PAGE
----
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Answers are remembered better than the questions themselves

MPS-Authors
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Zormpa,  Eirini
Psychology of Language Department, MPI for Psycholinguistics, Max Planck Society;

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Meyer,  Antje S.
Psychology of Language Department, MPI for Psycholinguistics, Max Planck Society;
Donders Institute for Brain, Cognition and Behaviour, External Organizations;

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Brehm,  Laurel
Psychology of Language Department, MPI for Psycholinguistics, Max Planck Society;

External Resource

https://osf.io/w72r4/
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ZormpaMeyerBrehm_EPS_April2020.pdf
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Citation

Zormpa, E., Meyer, A. S., & Brehm, L. (2020). Answers are remembered better than the questions themselves. Poster presented at the Experimental Psychology Society (EPS) Meeting, Kent, Canterbury.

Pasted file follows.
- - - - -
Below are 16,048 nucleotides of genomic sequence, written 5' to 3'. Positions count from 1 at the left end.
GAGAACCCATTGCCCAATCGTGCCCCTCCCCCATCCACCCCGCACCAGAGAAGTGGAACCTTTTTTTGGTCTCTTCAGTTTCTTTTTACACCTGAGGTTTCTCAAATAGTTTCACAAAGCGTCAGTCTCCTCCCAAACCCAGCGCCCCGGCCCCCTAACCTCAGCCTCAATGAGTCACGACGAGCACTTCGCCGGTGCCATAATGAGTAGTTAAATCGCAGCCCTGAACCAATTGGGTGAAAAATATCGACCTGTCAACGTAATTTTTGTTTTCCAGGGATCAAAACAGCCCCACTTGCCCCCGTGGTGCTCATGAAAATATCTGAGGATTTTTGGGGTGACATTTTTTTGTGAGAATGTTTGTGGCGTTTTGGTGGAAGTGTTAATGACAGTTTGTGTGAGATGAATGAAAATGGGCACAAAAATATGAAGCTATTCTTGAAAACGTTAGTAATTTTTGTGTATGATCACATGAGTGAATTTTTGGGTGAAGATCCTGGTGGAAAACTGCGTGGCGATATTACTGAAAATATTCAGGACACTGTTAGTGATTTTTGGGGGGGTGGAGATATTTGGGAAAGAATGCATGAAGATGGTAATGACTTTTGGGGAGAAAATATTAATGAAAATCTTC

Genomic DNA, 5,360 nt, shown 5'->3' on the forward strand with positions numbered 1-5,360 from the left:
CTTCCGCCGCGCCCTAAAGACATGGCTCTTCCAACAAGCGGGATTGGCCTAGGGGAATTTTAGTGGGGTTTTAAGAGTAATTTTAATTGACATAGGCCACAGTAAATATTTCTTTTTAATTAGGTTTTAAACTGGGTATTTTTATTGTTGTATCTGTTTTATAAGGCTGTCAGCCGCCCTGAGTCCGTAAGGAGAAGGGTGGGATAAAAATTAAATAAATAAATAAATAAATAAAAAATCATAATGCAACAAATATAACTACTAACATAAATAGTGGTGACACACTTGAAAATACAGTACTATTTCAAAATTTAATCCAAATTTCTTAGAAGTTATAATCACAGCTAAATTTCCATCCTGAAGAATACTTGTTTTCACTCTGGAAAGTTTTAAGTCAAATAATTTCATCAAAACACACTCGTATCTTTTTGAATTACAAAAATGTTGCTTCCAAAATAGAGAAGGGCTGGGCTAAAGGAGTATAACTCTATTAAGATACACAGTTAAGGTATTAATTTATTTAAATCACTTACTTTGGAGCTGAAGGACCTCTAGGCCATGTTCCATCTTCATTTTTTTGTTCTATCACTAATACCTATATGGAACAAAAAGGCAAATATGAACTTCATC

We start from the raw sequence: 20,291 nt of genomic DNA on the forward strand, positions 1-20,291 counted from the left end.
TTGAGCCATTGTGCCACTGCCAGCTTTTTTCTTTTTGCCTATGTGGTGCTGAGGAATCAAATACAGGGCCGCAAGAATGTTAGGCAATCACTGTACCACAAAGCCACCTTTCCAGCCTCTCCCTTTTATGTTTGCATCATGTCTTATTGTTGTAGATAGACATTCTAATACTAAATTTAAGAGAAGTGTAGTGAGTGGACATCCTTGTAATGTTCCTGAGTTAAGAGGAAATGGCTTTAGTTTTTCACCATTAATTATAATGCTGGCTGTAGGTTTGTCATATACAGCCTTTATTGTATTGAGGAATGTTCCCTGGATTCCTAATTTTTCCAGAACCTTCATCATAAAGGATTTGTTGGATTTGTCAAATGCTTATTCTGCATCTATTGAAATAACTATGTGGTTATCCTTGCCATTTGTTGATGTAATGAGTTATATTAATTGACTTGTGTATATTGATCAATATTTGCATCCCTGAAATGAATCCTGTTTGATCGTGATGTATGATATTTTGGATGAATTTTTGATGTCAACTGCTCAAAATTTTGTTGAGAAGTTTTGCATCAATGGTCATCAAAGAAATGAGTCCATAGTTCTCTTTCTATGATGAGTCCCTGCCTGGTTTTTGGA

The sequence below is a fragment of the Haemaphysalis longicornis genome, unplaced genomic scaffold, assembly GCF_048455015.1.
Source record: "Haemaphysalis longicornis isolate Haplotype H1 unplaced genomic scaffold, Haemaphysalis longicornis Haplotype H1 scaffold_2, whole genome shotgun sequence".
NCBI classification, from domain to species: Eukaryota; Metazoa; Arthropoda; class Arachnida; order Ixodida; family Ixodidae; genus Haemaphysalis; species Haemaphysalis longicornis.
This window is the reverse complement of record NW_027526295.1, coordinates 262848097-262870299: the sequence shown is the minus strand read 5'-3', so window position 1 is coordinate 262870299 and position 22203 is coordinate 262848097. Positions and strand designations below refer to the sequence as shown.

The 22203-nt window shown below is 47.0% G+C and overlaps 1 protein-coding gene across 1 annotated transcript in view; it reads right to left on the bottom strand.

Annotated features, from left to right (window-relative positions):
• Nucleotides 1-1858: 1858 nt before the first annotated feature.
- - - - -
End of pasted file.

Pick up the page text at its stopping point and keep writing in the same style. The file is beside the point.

Cite as: https://hdl.handle.net/21.11116/0000-0006-B65B-7
Abstract
When we communicate, we often use language to identify and successfully transmit new information. We can highlight new and important information by focussing it through pitch, syntactic structure, or semantic content. Previous work has shown that focussed information is remembered better than neutral or unfocussed information. However, most of this work has used structures, like clefts and pseudo-clefts, that are rarely found in communication. We used spoken question-answer pairs, a frequent structure where the answers are focussed relative to the questions, to examine whether answers are remembered better than questions. On each trial, participants (n=48) saw three pictures on the screen while listening to a recorded question-answer exchange between two people, such as “What should move under the crab? – The sunflower!”. In an online Yes/No recognition memory test on the next day, participants recognised the names of pictures that appeared as answers 6% more accurately than the names of pictures that appeared as questions (β = 0.27, Wald z = 4.51, 95% CI = 0.15, 0.39, p = < 0.001). Thus, linguistic focus affected memory for the words of an overheard conversation. We discuss the methodological and theoretical implications of the findings for studies of conversation.